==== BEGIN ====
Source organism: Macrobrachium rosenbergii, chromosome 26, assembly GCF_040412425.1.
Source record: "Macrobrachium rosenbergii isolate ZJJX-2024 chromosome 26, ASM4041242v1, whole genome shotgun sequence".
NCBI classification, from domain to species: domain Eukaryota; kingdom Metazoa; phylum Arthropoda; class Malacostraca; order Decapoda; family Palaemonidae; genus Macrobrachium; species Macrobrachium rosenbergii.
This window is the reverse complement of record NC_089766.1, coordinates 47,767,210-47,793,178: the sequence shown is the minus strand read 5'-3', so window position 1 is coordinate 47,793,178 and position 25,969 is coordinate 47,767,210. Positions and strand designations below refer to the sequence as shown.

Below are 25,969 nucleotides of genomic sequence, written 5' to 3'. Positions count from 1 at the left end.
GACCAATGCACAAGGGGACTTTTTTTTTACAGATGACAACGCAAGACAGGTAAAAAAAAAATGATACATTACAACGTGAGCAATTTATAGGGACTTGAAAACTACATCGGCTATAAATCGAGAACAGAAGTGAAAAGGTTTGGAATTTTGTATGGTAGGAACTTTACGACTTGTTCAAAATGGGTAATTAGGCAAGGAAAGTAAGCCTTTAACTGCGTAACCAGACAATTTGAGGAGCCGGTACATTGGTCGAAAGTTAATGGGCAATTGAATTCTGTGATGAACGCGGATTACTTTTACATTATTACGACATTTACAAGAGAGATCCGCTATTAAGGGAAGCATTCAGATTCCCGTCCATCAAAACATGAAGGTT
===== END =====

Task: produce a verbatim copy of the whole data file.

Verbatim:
Source organism: Macrobrachium rosenbergii, chromosome 26, assembly GCF_040412425.1.
Source record: "Macrobrachium rosenbergii isolate ZJJX-2024 chromosome 26, ASM4041242v1, whole genome shotgun sequence".
NCBI classification, from domain to species: domain Eukaryota; kingdom Metazoa; phylum Arthropoda; class Malacostraca; order Decapoda; family Palaemonidae; genus Macrobrachium; species Macrobrachium rosenbergii.
This window is the reverse complement of record NC_089766.1, coordinates 47,767,210-47,793,178: the sequence shown is the minus strand read 5'-3', so window position 1 is coordinate 47,793,178 and position 25,969 is coordinate 47,767,210. Positions and strand designations below refer to the sequence as shown.

Below are 25,969 nucleotides of genomic sequence, written 5' to 3'. Positions count from 1 at the left end.
GACCAATGCACAAGGGGACTTTTTTTTTACAGATGACAACGCAAGACAGGTAAAAAAAAAATGATACATTACAACGTGAGCAATTTATAGGGACTTGAAAACTACATCGGCTATAAATCGAGAACAGAAGTGAAAAGGTTTGGAATTTTGTATGGTAGGAACTTTACGACTTGTTCAAAATGGGTAATTAGGCAAGGAAAGTAAGCCTTTAACTGCGTAACCAGACAATTTGAGGAGCCGGTACATTGGTCGAAAGTTAATGGGCAATTGAATTCTGTGATGAACGCGGATTACTTTTACATTATTACGACATTTACAAGAGAGATCCGCTATTAAGGGAAGCATTCAGATTCCCGTCCATCAAAACATGAAGGTT